A number of well-known cable companies are preparing to compete in the home gaming space with planned test runs for game-streaming services similar to those offered by OnLive and Gaikai, Bloomberg reports. AT&T, Verizon, and Time Warner Cable are specifically named by "people with knowledge of the matter," and trials are expected to start as soon as late-2012, with broader launches in 2013 and 2014.
Other cable providers are eyeing the interactive space as well, with both Comcast and Cox Communications also reportedly in talks to offering gaming services that "go beyond social games from Zynga Inc. and casual games such as Tetris and Solitaire." The advantage that all of the companies have over cloud-focused startups like OnLive/Gaikai is a built-in infrastructure; there's no need to spend untold amounts on establishing new data centers when most cable providers can simply layer streaming games as an additional feature on top of their existing frameworks.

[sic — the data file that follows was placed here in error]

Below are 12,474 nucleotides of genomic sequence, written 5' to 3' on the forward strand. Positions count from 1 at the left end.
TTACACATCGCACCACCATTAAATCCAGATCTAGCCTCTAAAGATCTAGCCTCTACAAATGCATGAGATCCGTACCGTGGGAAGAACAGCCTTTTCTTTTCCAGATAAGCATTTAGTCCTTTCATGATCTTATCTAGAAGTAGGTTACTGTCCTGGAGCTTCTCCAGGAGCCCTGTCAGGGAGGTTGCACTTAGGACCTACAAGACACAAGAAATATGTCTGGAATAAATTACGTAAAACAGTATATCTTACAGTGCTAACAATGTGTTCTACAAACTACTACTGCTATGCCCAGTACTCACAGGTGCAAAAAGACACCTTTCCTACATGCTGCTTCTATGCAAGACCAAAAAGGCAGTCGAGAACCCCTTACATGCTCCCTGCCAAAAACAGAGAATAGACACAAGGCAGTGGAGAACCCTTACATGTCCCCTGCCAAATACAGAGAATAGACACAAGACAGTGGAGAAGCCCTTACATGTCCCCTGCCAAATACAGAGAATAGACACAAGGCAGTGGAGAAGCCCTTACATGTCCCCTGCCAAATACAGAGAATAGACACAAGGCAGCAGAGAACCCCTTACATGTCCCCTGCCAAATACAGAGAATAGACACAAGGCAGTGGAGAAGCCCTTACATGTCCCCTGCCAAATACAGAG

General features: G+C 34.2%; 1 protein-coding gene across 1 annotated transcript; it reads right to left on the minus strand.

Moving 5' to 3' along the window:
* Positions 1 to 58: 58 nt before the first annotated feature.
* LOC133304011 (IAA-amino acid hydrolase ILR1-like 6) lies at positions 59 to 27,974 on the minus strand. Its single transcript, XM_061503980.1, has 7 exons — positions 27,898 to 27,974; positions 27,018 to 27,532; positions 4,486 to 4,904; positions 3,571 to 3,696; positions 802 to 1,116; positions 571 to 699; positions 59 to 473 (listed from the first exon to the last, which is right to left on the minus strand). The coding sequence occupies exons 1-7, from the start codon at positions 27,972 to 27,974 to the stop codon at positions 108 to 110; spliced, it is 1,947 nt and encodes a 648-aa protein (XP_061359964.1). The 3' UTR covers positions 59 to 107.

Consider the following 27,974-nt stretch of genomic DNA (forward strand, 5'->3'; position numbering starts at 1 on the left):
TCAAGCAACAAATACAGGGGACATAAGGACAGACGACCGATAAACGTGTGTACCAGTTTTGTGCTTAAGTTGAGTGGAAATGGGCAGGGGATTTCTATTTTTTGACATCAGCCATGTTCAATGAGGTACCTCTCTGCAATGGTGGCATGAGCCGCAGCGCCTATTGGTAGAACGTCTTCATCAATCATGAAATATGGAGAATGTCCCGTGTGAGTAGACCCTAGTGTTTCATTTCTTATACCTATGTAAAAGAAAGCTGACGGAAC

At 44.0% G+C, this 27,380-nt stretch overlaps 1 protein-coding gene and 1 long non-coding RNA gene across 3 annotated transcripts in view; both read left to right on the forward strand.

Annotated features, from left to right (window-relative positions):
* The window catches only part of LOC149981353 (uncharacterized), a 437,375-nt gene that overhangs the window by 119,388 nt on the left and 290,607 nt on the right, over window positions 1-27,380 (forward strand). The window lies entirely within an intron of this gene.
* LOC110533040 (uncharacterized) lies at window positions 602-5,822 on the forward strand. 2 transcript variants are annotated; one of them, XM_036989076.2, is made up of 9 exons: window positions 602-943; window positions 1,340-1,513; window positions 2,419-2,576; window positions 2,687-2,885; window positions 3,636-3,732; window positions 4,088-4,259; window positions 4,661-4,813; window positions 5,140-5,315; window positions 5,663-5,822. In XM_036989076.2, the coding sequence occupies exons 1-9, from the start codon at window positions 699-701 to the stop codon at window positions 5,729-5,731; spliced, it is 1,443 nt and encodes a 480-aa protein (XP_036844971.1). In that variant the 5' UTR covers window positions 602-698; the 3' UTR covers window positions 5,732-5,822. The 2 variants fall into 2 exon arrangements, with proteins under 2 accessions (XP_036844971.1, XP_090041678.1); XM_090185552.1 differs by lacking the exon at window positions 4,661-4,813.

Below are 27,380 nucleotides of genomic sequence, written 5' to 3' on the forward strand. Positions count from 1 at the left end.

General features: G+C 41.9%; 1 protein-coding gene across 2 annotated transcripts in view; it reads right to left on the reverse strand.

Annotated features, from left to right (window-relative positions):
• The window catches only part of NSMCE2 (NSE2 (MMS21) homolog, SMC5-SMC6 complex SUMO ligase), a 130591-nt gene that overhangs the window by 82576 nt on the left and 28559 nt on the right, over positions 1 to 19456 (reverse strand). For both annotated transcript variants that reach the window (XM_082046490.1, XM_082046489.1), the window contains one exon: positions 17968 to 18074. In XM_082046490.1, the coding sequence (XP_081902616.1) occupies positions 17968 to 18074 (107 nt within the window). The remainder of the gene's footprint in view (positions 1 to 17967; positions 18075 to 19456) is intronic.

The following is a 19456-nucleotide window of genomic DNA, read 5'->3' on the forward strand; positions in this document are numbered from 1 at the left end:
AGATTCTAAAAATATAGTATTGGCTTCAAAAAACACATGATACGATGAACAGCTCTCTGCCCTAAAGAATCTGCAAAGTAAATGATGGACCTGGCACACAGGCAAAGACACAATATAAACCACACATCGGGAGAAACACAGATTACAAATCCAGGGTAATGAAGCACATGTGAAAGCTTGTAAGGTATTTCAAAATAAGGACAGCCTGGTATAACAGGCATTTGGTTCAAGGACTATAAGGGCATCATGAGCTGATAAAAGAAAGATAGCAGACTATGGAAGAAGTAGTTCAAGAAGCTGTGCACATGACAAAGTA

It sounds like the various companies are taking different approaches here. Some are turning to startups that offer the software and technology needed to deliver high-end gaming experiences in real time. Others, such as Verizon, already have the ability to offer this service. It's all very early days, but it's definitely a nod toward the no-console future that many in the industry have predicted.
While the competing consoles still have an edge on the technology side, it's each one's online community that the cable companies will have to crack. Whether you're married to your Achievements/Trophies or simply own too much digital-only content on one platform or another to simply let it go, there's a level of investment in the userbase on the console side that cable companies will likely be fighting against if ISP-sourced game-streaming starts to offer serious competition.
If your cable company of choice started offering streaming games in some form or another, what would it take to get you to abandon your console or not buy into whatever the next generation might hold? Would the existence of a streaming games service be enough on its own?